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September 30, 2020

FrieslandCampina expands in Indonesia; provides Covid update

Dutch co-operative FrieslandCampina is to build a new dairy plant in Indonesia, described as one of its "largest and fastest-growing markets".

By Dean Best

Dutch co-operative FrieslandCampina is to build a new dairy plant in Indonesia, described as one of its “largest and fastest-growing markets”.

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The planned facility in Jakarta will be run by the company’s Frisian Flag Indonesia business, with construction expected to start in April next year. The plant will produce condensed and pasteurised milk, with an initial capacity in excess of 500 million kilos and with room for expansion.

Meanwhile, FrieslandCampina said its condensed and pasteurised milk plant in Pasar Rebo, east Jakarta, will be converted over to infant formula for the Asian market.

FrieslandCampina said in a statement it is investing a total of EUR250m (US$292.6m) in the two projects, both of which are expected to be completed in the first six months of 2024.

CEO Hein Schumacher said: “This expansion will allow us to provide even more people in Indonesia with our nutritious dairy products in the future. The construction of a new production site will allow us to continue to grow and contribute to the development of the Indonesian economy and dairy sector.”

Frisian Flag, or Susu Bendera as it is known locally, has been operating in Indonesia for almost a century and employs around 3,000 people.

Separately, FrieslandCampina provided an update on the current trading environment around Covid-19, which it said caused a “drastic” drop in milk and dairy prices in March and April, and while they have since recovered they are still below pre-pandemic levels.

“This has led to difficult market conditions” for the Dairy Essentials business group, the company said, an added-value division and also a manufacturer of basic dairy products such as butter and cheese.

And the second coronavirus wave that is now hitting many countries will have a further “negative” impact on the dairy firm’s foodservice business, which was “severely impacted” by the virus in the second quarter and is “still suffering the effects”, despite an element of recovery in June and July.

In Hong Kong, a gateway into China for FrieslandCampina, the pandemic and social unrest have led to “difficult market conditions”, particularly for infant formula, resulting in an emphasis on e-commerce to reach out to consumers. The co-op now expects its financial results in Hong Kong to be “substantially impacted” in the second half of its fiscal year.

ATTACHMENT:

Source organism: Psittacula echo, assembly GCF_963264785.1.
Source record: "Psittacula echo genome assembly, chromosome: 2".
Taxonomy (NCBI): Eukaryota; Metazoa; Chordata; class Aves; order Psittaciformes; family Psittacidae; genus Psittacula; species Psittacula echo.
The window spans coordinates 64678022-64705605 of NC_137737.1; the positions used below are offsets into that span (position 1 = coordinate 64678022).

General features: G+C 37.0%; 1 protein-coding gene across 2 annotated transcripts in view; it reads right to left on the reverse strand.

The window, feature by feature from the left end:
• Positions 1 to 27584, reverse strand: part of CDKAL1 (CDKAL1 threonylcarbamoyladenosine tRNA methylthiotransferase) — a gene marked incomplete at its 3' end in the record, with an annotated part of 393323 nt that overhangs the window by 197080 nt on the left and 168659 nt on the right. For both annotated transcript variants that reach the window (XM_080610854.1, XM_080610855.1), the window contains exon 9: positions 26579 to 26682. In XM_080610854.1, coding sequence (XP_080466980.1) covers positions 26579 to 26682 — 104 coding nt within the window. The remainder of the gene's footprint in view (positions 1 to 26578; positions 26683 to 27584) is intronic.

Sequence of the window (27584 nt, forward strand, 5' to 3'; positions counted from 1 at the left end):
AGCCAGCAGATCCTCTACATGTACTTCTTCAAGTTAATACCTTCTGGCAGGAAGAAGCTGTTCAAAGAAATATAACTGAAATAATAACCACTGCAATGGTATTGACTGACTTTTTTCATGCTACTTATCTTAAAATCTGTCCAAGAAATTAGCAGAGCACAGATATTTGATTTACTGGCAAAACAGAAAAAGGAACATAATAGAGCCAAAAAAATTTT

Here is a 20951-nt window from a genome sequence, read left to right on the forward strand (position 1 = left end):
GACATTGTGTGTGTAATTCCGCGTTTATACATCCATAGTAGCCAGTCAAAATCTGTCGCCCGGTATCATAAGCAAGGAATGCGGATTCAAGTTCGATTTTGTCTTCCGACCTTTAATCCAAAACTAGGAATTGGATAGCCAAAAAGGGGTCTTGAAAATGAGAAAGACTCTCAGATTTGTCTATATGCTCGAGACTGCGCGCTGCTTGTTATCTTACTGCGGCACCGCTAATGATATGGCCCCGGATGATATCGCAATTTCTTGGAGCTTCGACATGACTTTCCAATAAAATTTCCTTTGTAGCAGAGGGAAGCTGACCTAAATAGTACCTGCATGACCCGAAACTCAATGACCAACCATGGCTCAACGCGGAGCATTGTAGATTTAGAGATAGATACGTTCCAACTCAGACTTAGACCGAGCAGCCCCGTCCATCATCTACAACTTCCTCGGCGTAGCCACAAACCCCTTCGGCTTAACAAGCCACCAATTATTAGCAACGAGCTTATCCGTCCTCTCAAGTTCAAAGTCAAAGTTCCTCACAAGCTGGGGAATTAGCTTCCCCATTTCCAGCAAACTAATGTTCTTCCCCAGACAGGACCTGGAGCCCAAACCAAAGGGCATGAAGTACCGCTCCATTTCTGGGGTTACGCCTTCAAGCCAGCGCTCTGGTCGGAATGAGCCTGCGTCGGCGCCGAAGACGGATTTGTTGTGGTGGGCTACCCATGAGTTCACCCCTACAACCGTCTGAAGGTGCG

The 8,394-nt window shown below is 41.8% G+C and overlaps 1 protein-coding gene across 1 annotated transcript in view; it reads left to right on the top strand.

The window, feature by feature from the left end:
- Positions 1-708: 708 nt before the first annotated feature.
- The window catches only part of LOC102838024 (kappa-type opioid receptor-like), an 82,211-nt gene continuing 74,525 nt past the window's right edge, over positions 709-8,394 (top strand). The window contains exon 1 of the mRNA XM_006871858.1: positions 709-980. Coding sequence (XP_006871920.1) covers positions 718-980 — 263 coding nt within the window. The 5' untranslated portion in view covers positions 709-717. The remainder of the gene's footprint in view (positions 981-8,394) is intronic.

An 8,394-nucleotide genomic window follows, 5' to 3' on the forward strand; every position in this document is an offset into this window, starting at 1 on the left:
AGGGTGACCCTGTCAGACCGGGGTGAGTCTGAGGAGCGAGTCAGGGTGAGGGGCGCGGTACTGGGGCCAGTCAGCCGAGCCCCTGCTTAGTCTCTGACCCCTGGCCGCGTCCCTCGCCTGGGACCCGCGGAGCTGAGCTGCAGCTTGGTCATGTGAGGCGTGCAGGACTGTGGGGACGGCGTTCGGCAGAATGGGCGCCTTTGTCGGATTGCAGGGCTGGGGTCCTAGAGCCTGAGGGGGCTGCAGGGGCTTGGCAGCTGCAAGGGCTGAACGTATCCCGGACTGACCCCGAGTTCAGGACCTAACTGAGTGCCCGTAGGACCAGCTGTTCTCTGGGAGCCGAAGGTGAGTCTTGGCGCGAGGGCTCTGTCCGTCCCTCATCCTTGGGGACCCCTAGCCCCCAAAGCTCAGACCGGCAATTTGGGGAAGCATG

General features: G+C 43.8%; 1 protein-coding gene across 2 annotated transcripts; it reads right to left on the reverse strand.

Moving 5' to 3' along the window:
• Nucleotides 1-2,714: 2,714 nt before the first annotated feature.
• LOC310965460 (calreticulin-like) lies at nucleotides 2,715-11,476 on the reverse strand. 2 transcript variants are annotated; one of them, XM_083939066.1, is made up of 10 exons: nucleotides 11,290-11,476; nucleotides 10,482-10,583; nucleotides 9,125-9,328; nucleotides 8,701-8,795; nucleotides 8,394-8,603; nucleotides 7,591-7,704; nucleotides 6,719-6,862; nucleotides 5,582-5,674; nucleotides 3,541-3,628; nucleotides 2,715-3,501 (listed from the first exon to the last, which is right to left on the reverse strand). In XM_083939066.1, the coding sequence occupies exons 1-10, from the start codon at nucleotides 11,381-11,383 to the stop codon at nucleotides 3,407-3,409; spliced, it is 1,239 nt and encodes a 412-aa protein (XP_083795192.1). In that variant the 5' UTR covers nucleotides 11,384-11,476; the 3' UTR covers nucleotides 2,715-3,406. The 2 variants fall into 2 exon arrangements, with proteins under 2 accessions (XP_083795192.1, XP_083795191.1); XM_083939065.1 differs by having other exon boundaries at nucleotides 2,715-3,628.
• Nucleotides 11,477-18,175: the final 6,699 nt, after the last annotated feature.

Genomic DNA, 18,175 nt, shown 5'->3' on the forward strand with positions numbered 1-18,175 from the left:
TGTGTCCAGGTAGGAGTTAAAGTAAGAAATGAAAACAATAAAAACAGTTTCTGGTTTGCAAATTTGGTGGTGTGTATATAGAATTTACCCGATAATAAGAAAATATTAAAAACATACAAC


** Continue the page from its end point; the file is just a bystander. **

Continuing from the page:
Related Companies

Free Whitepaper
img

What is the impact of China’s Zero-COVID lockdowns on economic activity, consumer goods and the foodservice industry?

While wanting to protect the country from being overwhelmed by Omicron, China’s adherence to a Zero-COVID policy is resulting in a significant economic downturn. COVID outbreaks in Shanghai, Beijing and many other Chinese cities will impact 2022’s economic growth as consumers and businesses experience rolling lockdowns, leading to a slowdown in domestic and international supply chains. China’s Zero-COVID policy is having a demonstrable impact on consumer-facing industries. Access GlobalData’s new whitepaper, China in 2022: the impact of China’s Zero-COVID lockdowns on economic activity, consumer goods and the foodservice industry, to examine the current situation in Shanghai and other cities in China, to better understand the worst-affected industry sectors, foodservice in particular, and to explore potential growth opportunities as China recovers. The white paper covers:
  • Which multinational companies have been affected?
  • What is the effect of lockdowns on foodservice?
  • What is the effect of lockdowns on Chinese ports?
  • Spotlight on Shanghai: what is the situation there?
  • How have Chinese consumers reacted?
  • How might the Chinese government react?
  • What are the potential growth opportunities?
by GlobalData
Enter your details here to receive your free Whitepaper.

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